A meadow in your garden – easier to achieve and lower maintenance than you might think.
I went to a great masterclass at Pictorial Meadows in Sheffield a couple of months ago. Partly inspired by the fact I recently designed a fairly large garden in Bingley, which will include meadow planting around the new terraces. The other attraction for me, is that as a style of planting, it’s very difficult to find a garden or setting that doesn’t suit it, whether that be a remote rural location or a densely populated housing estate:
Above: Manor Fields Park in Sheffield. The lucky residents of the Manor Estate in Sheffield have various areas of meadow planting on their doorstep, created with Pictorial Meadows’ various seed mixes.
What is a meadow?
One of the questions posed on the day was, “what is a meadow?”
Well, the answer is probably different – or certainly the image which this word conjures up – dependent on your experiences, where you live (and have visited), and which books and magazines you read.
Most definitions point in basic terms, to a meadow being an area covered with non-woody vegetation.
But, if you are looking to create your own meadow, what do you want it to look like? Do you envisage poppies swaying in the breeze? Or a cool wash of blue cornflowers? Perhaps to you, it looks like an un-mowed field, simply grasses wafting around.
Above: One of the amazing meadow areas at Pictorial Meadows HQ in Sheffield. Not only the strip of meadow planting in the foreground, but a meadow-based green roof on the building behind.
One of the interesting points from the presentations was that their meadow seed mixes are not “wildflower meadow” mixes. This is no bad thing. Through huge amounts of research and experimentation, they have developed carefully designed seed mixes which will firstly, work in an average domestic garden setting (i.e. with normal garden soil), using a range of species which not only work in these conditions, but also with one another. And secondly, they can deliver a range of colour schemes and appearances, and look good over a long period. Even better, you can now get them in turf form, which gives an instant effect. To put this into context, to sow a wildflower meadow from seed, you may need to wait five years for it to fully established and look how you ideally want. To allow an area of grass to become a species rich meadow, even with extensive intervention, could take up to 10 years to become truly complete. I must admit, as a Garden Designer, I’d rather be able to specify something which is going to look pleasing a bit quicker than that. And I know many of my clients would think I was taking the proverbial if I said they’d be looking at 10 years before my design looks right.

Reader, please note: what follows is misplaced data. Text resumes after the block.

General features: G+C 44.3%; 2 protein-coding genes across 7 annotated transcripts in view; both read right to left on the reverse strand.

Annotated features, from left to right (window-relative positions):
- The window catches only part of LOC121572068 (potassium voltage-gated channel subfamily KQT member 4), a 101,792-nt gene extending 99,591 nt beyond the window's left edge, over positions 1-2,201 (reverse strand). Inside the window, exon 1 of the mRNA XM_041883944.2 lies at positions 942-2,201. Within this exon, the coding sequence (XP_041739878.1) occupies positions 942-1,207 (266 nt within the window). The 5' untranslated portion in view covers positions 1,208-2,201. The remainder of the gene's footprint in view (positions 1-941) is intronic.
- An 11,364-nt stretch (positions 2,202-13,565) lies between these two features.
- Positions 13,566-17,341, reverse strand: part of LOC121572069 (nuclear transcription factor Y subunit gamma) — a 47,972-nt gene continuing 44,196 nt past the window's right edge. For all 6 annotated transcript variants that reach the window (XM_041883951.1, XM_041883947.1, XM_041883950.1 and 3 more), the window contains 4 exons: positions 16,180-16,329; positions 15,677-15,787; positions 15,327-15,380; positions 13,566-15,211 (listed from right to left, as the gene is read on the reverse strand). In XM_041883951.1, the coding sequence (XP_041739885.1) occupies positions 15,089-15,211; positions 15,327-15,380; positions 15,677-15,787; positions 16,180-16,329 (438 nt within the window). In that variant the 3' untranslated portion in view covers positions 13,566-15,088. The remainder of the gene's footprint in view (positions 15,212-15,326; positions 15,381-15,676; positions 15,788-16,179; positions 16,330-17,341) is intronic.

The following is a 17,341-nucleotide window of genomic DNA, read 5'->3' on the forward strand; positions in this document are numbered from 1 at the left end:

So the good news is that you can choose seed mixes to create a certain look, and also choose between annual or perennials mixes. Whilst the annual mixes clearly will only last a year, this gives an added bit of enjoyment in not having to commit to a long term scheme, and being able to try different mixes foreman year to the next.
The other aspect to consider is that – just as with any planting scheme – the plants will all respond differently from one garden to another. We witnessed this on the day – two areas either side of a walkway, sown with identical mixes, could look completely different. This could be put down to slight differences in soil conditions or preparation, before any differences in management techniques were taking into account.
Meadow planting – a low maintenance garden design option
More good news is the fact that a meadow, once established, can actually contribute to a relatively low maintenance garden. Certainly, meadow planting is lower maintenance than a regular lawn, and lower maintenance than many herbaceous planting schemes. A simple, annual cut and clear regime is usually all that is necessary to keep it looking good once it’s established. Replacing some areas of lawn with meadow turf will mean much less time spent mowing, with the additional benefits of a long-flowering, pollinator-friendly display.
The following images were supplied by Pictorial Meadows to accompany an article I wrote for Design For Me, about low maintenance garden design ideas. They really show how you can achieve drastically different looks that work in urban, rural or woodland settings, and colour schemes to match your personal preference or surrounding features.
If you want to read the full Design for Me article about low maintenance garden design ideas, which includes my bit about meadow planting and other ideas from garden designers across the UK, you can find it here https://designfor-me.com/project-types/gardens/top-tips-low-maintenance-garden
Lewis Williams Gardens. Garden Designer, Shipley, West Yorkshire.